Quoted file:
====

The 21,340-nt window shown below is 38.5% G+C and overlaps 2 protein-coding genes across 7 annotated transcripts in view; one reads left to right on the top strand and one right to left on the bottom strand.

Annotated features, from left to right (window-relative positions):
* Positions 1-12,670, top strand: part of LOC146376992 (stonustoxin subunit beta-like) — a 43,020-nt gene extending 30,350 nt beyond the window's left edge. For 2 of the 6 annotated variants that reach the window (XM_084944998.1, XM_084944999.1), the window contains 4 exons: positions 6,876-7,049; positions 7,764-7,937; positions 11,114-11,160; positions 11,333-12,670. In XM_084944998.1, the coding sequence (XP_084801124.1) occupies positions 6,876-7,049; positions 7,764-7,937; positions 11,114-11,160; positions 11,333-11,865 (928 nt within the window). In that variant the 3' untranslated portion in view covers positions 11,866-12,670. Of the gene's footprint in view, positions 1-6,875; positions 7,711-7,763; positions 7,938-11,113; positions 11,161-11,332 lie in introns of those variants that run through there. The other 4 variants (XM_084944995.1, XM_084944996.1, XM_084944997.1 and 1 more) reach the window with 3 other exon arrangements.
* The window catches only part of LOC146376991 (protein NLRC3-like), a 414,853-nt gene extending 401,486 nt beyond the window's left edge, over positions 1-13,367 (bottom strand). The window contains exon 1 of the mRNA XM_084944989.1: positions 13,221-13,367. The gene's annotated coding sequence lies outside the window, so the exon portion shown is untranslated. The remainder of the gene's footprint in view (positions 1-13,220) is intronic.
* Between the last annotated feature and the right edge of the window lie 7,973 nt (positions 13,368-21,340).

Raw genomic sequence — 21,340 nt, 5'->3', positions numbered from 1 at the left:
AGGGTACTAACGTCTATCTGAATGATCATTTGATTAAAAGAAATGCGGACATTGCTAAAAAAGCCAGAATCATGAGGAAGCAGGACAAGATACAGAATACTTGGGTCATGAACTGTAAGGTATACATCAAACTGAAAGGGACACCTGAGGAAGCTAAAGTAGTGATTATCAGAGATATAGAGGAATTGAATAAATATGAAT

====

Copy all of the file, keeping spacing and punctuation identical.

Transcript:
The 21,340-nt window shown below is 38.5% G+C and overlaps 2 protein-coding genes across 7 annotated transcripts in view; one reads left to right on the top strand and one right to left on the bottom strand.

Annotated features, from left to right (window-relative positions):
* Positions 1-12,670, top strand: part of LOC146376992 (stonustoxin subunit beta-like) — a 43,020-nt gene extending 30,350 nt beyond the window's left edge. For 2 of the 6 annotated variants that reach the window (XM_084944998.1, XM_084944999.1), the window contains 4 exons: positions 6,876-7,049; positions 7,764-7,937; positions 11,114-11,160; positions 11,333-12,670. In XM_084944998.1, the coding sequence (XP_084801124.1) occupies positions 6,876-7,049; positions 7,764-7,937; positions 11,114-11,160; positions 11,333-11,865 (928 nt within the window). In that variant the 3' untranslated portion in view covers positions 11,866-12,670. Of the gene's footprint in view, positions 1-6,875; positions 7,711-7,763; positions 7,938-11,113; positions 11,161-11,332 lie in introns of those variants that run through there. The other 4 variants (XM_084944995.1, XM_084944996.1, XM_084944997.1 and 1 more) reach the window with 3 other exon arrangements.
* The window catches only part of LOC146376991 (protein NLRC3-like), a 414,853-nt gene extending 401,486 nt beyond the window's left edge, over positions 1-13,367 (bottom strand). The window contains exon 1 of the mRNA XM_084944989.1: positions 13,221-13,367. The gene's annotated coding sequence lies outside the window, so the exon portion shown is untranslated. The remainder of the gene's footprint in view (positions 1-13,220) is intronic.
* Between the last annotated feature and the right edge of the window lie 7,973 nt (positions 13,368-21,340).

Raw genomic sequence — 21,340 nt, 5'->3', positions numbered from 1 at the left:
AGGGTACTAACGTCTATCTGAATGATCATTTGATTAAAAGAAATGCGGACATTGCTAAAAAAGCCAGAATCATGAGGAAGCAGGACAAGATACAGAATACTTGGGTCATGAACTGTAAGGTATACATCAAACTGAAAGGGACACCTGAGGAAGCTAAAGTAGTGATTATCAGAGATATAGAGGAATTGAATAAATATGAAT